How DroneSAR evolved


The DroneSAR software has evolved as a direct result of a research project conducted jointly by the European Emergency Number Association (EENA) and DJI (world’s leading drone manufacturer) to investigate the deployment of drone hardware and software solutions across all sectors of emergency response.

The DJI M600, €8,000 to €14,000 depending on sensors required

The DroneSAR team comprises a unique combination of SAR personnel with specialist skillsets that include SAR search management and incident control; manned (rotor and fixed wing) and unmanned (UAV) aviation instruction; R&D; and satellite/software engineering expertise specific to the drone industry.

This fusion of specialist ‘in-the-field’ skillsets has set the DroneSAR team apart from other drone-software development entities, to bring to market a state-of-the-art drone app software that encompasses space technology assets to deliver live, ‘in the moment’ situational awareness and first person view (FPV) capabilities to responding agencies so that informed decisions can be made more quickly and lives saved.

What we do


At its most basic level, DroneSAR allows drone plots to easily choose automatic flight patterns for early stage aerial search. Primary aerial search will involve searches along handrail features such as tree lines, walls, tracks and streams.

The DJI M200 series (Released Feb 2017)

Our waypoint mission function allows the pilot to choose these missions, autonomously fly the drone while he/she can concentrate on watching the live video. For more open areas, pilots can choose custom grid patterns to ensure nothing is missed for much larger search areas.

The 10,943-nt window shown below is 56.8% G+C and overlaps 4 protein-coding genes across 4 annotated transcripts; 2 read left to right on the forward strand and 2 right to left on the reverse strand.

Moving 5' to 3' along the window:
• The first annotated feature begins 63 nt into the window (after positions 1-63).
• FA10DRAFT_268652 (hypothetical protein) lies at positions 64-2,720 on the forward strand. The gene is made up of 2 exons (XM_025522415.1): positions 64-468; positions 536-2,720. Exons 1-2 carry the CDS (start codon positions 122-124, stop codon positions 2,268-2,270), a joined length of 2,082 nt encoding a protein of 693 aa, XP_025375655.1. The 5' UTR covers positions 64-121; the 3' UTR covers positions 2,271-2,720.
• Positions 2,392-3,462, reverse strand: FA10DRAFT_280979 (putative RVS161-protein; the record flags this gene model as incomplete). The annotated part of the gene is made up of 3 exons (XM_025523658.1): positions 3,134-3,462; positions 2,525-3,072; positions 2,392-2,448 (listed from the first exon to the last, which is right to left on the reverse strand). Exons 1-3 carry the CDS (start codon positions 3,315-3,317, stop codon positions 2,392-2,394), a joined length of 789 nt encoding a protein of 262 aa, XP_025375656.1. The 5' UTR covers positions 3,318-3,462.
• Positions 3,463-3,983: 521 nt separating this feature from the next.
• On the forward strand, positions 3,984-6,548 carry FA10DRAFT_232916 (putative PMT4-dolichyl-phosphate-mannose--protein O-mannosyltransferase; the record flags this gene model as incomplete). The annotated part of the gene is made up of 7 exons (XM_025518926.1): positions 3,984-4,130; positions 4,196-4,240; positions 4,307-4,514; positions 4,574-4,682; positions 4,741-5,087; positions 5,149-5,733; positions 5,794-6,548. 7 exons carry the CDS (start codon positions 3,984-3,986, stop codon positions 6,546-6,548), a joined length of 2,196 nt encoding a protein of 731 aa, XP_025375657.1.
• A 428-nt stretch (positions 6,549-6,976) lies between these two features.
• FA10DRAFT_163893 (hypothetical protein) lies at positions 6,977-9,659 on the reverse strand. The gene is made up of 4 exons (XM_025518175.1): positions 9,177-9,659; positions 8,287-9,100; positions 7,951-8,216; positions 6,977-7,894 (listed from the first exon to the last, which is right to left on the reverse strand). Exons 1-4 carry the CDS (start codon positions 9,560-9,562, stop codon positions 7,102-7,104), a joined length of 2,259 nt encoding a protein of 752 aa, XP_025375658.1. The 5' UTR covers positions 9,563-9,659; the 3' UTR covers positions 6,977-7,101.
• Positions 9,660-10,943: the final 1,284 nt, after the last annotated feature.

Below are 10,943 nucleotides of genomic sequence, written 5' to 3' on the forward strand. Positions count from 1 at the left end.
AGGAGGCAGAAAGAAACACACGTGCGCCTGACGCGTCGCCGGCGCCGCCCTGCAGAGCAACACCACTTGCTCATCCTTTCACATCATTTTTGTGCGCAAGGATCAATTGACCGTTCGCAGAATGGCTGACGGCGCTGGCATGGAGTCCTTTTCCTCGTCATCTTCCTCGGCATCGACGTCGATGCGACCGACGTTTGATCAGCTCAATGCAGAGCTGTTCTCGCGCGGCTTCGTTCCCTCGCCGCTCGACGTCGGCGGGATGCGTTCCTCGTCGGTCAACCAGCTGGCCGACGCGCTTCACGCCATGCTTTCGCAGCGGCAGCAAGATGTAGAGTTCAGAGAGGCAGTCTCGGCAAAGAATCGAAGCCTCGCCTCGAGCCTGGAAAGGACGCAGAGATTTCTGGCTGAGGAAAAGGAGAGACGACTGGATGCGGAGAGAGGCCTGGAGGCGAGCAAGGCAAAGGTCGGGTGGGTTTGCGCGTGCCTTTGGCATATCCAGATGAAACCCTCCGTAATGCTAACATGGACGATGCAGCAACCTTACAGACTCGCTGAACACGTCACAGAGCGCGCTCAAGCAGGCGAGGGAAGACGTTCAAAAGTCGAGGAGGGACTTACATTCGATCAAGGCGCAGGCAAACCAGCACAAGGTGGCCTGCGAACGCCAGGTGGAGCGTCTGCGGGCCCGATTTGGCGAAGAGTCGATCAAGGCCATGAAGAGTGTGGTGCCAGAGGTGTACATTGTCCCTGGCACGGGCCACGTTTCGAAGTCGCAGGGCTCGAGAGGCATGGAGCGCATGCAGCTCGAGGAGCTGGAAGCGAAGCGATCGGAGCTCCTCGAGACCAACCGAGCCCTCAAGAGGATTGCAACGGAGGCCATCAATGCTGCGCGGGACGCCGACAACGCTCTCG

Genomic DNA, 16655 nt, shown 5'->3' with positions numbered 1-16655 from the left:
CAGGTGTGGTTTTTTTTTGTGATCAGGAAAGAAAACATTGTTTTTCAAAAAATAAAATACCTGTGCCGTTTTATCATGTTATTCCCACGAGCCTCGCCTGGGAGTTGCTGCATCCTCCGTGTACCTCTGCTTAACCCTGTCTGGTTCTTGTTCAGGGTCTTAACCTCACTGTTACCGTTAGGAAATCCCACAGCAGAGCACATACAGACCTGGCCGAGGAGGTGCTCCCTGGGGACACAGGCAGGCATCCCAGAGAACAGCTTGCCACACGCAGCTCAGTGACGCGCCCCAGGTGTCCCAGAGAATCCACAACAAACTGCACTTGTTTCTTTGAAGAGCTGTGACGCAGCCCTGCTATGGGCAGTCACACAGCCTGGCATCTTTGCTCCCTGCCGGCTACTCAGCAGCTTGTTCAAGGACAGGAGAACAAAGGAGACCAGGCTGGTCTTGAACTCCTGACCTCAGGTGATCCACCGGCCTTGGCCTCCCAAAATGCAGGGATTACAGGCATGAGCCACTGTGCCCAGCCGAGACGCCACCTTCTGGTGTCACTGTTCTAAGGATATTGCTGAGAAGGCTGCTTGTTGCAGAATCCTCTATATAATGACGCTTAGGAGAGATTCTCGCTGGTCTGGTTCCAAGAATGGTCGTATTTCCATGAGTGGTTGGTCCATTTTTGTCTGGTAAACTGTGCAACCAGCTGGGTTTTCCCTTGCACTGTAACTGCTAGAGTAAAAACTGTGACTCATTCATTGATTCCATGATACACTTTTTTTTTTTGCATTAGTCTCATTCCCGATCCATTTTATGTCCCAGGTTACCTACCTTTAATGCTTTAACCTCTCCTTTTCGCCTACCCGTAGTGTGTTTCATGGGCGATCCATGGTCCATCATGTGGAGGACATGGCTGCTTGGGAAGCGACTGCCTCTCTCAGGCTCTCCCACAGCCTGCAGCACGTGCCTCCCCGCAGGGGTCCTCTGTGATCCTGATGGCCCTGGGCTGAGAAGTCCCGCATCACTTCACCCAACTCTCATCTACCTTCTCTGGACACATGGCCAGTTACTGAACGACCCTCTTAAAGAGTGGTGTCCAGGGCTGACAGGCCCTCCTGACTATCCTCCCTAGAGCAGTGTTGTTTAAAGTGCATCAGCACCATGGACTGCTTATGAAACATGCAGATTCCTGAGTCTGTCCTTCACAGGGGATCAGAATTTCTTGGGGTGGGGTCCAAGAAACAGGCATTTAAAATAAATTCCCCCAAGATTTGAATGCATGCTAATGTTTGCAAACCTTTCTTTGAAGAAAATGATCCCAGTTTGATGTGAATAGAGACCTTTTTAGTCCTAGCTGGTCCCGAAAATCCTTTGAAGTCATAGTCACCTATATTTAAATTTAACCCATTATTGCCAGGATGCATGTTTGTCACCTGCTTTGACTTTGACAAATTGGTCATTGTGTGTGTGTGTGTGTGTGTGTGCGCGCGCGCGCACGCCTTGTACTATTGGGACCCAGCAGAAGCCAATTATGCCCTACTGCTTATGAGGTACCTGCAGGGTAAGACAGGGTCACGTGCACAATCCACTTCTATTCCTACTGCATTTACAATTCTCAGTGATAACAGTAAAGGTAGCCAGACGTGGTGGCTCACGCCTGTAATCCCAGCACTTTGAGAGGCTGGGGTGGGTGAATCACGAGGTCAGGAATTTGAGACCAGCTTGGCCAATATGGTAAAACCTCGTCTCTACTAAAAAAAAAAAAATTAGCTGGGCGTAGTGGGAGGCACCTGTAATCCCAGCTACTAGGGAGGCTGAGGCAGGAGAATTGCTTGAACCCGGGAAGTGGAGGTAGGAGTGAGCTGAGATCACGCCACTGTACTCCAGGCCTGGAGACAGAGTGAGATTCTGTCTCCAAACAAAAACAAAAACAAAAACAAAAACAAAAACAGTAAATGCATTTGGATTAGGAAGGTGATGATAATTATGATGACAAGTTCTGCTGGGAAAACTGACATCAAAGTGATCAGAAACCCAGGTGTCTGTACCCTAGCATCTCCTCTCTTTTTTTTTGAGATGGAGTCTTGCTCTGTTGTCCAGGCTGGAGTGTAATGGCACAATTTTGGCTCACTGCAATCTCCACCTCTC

During the flight, pilots can drop pins for areas of interest and if something is found, they can share the drone location to pre-entered team members, allowing them to stop and reassign resources to make the rescue.

At its next level, DroneSAR allows command and control to view live drone position and live video from any internet browser. The live stream function allows incident control and search management to remotely track the drone, and obtain an ‘in the moment’ first person view of its search patterns and captured high definition footage fed through to connected devices (smartphones, laptops and monitoring screens) located either in the vicinity of the incident area or remotely to other ‘search managers’ at national and regional control centres.

Where to next


We are now seeking to deliver a complimentary fusion of drone data collected by the DroneSAR platform and the interactive geospatial satellite data accessed through the Copernicus Emergency Management System (EMS) which will seek to ensure that UAVs can be used methodically as part of a rescue protocol during emergency and disaster response.

This will allow pilots to receive up-to-date satellite images following disasters to allow them to make better informed decisions on their search patterns. We have developed a recent partnership with AstroSAT, a Scottish company which is leading the way in satellite data transfer, and aims to integrate its Recovery and Protection in Disaster (RAPID) with geotagged and timestamped HD video and images supplied by DroneSAR.

Using artificial intelligence, we have now developed a method of automatically detecting people as the drones flies.

In mission-critical operations, visual data is a necessity for information purposes. To describe a current situation, that may need a reaction, and in order to decide what actions are appropriate, big data during initial response is necessary to support rapid decisions.